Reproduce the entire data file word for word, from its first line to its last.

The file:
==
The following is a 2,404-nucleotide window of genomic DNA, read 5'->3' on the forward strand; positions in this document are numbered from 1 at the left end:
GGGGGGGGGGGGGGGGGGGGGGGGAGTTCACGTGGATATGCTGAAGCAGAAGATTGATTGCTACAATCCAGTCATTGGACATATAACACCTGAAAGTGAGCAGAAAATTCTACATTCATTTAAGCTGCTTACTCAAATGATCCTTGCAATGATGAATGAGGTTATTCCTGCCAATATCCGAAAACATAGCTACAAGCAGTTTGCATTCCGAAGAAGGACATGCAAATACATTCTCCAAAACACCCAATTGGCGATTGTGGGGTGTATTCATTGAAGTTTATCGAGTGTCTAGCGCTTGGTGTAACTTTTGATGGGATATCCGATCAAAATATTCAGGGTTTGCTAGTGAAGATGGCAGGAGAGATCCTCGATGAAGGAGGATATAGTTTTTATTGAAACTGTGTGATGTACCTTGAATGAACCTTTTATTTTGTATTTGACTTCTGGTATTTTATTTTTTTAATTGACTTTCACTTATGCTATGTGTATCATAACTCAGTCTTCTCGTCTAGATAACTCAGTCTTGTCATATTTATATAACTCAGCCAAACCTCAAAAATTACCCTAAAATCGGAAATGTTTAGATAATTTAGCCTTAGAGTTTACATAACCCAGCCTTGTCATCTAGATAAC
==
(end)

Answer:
The following is a 2,404-nucleotide window of genomic DNA, read 5'->3' on the forward strand; positions in this document are numbered from 1 at the left end:
GGGGGGGGGGGGGGGGGGGGGGGGAGTTCACGTGGATATGCTGAAGCAGAAGATTGATTGCTACAATCCAGTCATTGGACATATAACACCTGAAAGTGAGCAGAAAATTCTACATTCATTTAAGCTGCTTACTCAAATGATCCTTGCAATGATGAATGAGGTTATTCCTGCCAATATCCGAAAACATAGCTACAAGCAGTTTGCATTCCGAAGAAGGACATGCAAATACATTCTCCAAAACACCCAATTGGCGATTGTGGGGTGTATTCATTGAAGTTTATCGAGTGTCTAGCGCTTGGTGTAACTTTTGATGGGATATCCGATCAAAATATTCAGGGTTTGCTAGTGAAGATGGCAGGAGAGATCCTCGATGAAGGAGGATATAGTTTTTATTGAAACTGTGTGATGTACCTTGAATGAACCTTTTATTTTGTATTTGACTTCTGGTATTTTATTTTTTTAATTGACTTTCACTTATGCTATGTGTATCATAACTCAGTCTTCTCGTCTAGATAACTCAGTCTTGTCATATTTATATAACTCAGCCAAACCTCAAAAATTACCCTAAAATCGGAAATGTTTAGATAATTTAGCCTTAGAGTTTACATAACCCAGCCTTGTCATCTAGATAAC